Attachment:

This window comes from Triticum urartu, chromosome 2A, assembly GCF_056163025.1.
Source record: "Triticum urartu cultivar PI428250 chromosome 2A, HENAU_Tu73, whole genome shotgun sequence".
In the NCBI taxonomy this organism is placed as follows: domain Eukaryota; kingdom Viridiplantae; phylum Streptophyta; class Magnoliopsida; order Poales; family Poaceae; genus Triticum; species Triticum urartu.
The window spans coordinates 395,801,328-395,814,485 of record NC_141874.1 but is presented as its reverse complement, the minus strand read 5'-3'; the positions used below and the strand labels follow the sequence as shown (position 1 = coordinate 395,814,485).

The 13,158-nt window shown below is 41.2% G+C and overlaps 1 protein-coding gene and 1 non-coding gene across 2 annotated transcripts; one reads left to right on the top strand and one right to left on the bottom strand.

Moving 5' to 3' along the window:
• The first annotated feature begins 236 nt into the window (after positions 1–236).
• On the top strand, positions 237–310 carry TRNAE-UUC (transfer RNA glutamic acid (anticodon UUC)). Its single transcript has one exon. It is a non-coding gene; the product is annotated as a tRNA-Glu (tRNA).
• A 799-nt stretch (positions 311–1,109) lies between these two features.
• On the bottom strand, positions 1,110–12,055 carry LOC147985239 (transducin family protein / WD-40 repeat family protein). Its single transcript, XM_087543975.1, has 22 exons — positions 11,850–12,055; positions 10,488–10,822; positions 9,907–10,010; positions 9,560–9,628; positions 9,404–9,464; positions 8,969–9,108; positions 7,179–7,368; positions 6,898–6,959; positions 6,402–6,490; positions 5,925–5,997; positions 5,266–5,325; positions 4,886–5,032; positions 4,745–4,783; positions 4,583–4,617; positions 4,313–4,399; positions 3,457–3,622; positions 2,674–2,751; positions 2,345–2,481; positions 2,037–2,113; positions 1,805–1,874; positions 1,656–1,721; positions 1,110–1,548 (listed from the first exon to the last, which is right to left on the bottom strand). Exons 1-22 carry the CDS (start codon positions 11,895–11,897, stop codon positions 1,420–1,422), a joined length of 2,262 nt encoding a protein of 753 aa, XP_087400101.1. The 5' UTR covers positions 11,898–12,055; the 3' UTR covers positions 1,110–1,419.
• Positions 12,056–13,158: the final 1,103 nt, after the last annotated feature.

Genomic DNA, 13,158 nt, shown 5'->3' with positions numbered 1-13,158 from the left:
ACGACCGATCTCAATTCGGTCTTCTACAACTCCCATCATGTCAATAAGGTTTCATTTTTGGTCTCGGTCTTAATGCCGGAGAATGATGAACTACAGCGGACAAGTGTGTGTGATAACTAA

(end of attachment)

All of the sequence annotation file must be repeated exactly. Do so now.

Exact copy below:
This window comes from Triticum urartu, chromosome 2A, assembly GCF_056163025.1.
Source record: "Triticum urartu cultivar PI428250 chromosome 2A, HENAU_Tu73, whole genome shotgun sequence".
In the NCBI taxonomy this organism is placed as follows: domain Eukaryota; kingdom Viridiplantae; phylum Streptophyta; class Magnoliopsida; order Poales; family Poaceae; genus Triticum; species Triticum urartu.
The window spans coordinates 395,801,328-395,814,485 of record NC_141874.1 but is presented as its reverse complement, the minus strand read 5'-3'; the positions used below and the strand labels follow the sequence as shown (position 1 = coordinate 395,814,485).

The 13,158-nt window shown below is 41.2% G+C and overlaps 1 protein-coding gene and 1 non-coding gene across 2 annotated transcripts; one reads left to right on the top strand and one right to left on the bottom strand.

Moving 5' to 3' along the window:
• The first annotated feature begins 236 nt into the window (after positions 1–236).
• On the top strand, positions 237–310 carry TRNAE-UUC (transfer RNA glutamic acid (anticodon UUC)). Its single transcript has one exon. It is a non-coding gene; the product is annotated as a tRNA-Glu (tRNA).
• A 799-nt stretch (positions 311–1,109) lies between these two features.
• On the bottom strand, positions 1,110–12,055 carry LOC147985239 (transducin family protein / WD-40 repeat family protein). Its single transcript, XM_087543975.1, has 22 exons — positions 11,850–12,055; positions 10,488–10,822; positions 9,907–10,010; positions 9,560–9,628; positions 9,404–9,464; positions 8,969–9,108; positions 7,179–7,368; positions 6,898–6,959; positions 6,402–6,490; positions 5,925–5,997; positions 5,266–5,325; positions 4,886–5,032; positions 4,745–4,783; positions 4,583–4,617; positions 4,313–4,399; positions 3,457–3,622; positions 2,674–2,751; positions 2,345–2,481; positions 2,037–2,113; positions 1,805–1,874; positions 1,656–1,721; positions 1,110–1,548 (listed from the first exon to the last, which is right to left on the bottom strand). Exons 1-22 carry the CDS (start codon positions 11,895–11,897, stop codon positions 1,420–1,422), a joined length of 2,262 nt encoding a protein of 753 aa, XP_087400101.1. The 5' UTR covers positions 11,898–12,055; the 3' UTR covers positions 1,110–1,419.
• Positions 12,056–13,158: the final 1,103 nt, after the last annotated feature.

Genomic DNA, 13,158 nt, shown 5'->3' with positions numbered 1-13,158 from the left:
ACGACCGATCTCAATTCGGTCTTCTACAACTCCCATCATGTCAATAAGGTTTCATTTTTGGTCTCGGTCTTAATGCCGGAGAATGATGAACTACAGCGGACAAGTGTGTGTGATAACTAA